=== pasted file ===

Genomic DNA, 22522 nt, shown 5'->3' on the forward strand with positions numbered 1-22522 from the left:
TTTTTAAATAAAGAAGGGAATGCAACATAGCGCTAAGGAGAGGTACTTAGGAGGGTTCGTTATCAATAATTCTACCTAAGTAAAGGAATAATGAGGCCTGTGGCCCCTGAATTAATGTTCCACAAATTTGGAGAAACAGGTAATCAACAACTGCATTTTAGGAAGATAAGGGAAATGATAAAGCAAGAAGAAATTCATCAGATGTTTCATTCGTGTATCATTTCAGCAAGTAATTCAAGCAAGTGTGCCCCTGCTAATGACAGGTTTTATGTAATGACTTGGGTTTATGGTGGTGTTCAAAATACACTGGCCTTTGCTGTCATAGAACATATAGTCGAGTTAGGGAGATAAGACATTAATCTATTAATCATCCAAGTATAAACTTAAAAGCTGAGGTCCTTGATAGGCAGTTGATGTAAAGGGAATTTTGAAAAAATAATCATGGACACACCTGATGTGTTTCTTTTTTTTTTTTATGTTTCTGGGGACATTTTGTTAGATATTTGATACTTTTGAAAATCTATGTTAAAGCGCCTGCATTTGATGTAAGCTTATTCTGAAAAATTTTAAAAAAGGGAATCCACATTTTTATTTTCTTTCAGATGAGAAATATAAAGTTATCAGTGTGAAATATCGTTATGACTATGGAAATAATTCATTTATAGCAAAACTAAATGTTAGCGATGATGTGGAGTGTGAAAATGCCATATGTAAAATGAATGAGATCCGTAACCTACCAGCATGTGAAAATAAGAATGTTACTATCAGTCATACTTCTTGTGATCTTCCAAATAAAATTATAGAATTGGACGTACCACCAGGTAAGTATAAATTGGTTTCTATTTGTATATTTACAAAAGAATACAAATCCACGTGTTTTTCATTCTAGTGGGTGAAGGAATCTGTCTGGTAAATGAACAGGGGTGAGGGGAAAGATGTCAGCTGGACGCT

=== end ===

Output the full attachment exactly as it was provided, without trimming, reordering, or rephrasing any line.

Genomic DNA, 22522 nt, shown 5'->3' on the forward strand with positions numbered 1-22522 from the left:
TTTTTAAATAAAGAAGGGAATGCAACATAGCGCTAAGGAGAGGTACTTAGGAGGGTTCGTTATCAATAATTCTACCTAAGTAAAGGAATAATGAGGCCTGTGGCCCCTGAATTAATGTTCCACAAATTTGGAGAAACAGGTAATCAACAACTGCATTTTAGGAAGATAAGGGAAATGATAAAGCAAGAAGAAATTCATCAGATGTTTCATTCGTGTATCATTTCAGCAAGTAATTCAAGCAAGTGTGCCCCTGCTAATGACAGGTTTTATGTAATGACTTGGGTTTATGGTGGTGTTCAAAATACACTGGCCTTTGCTGTCATAGAACATATAGTCGAGTTAGGGAGATAAGACATTAATCTATTAATCATCCAAGTATAAACTTAAAAGCTGAGGTCCTTGATAGGCAGTTGATGTAAAGGGAATTTTGAAAAAATAATCATGGACACACCTGATGTGTTTCTTTTTTTTTTTTATGTTTCTGGGGACATTTTGTTAGATATTTGATACTTTTGAAAATCTATGTTAAAGCGCCTGCATTTGATGTAAGCTTATTCTGAAAAATTTTAAAAAAGGGAATCCACATTTTTATTTTCTTTCAGATGAGAAATATAAAGTTATCAGTGTGAAATATCGTTATGACTATGGAAATAATTCATTTATAGCAAAACTAAATGTTAGCGATGATGTGGAGTGTGAAAATGCCATATGTAAAATGAATGAGATCCGTAACCTACCAGCATGTGAAAATAAGAATGTTACTATCAGTCATACTTCTTGTGATCTTCCAAATAAAATTATAGAATTGGACGTACCACCAGGTAAGTATAAATTGGTTTCTATTTGTATATTTACAAAAGAATACAAATCCACGTGTTTTTCATTCTAGTGGGTGAAGGAATCTGTCTGGTAAATGAACAGGGGTGAGGGGAAAGATGTCAGCTGGACGCT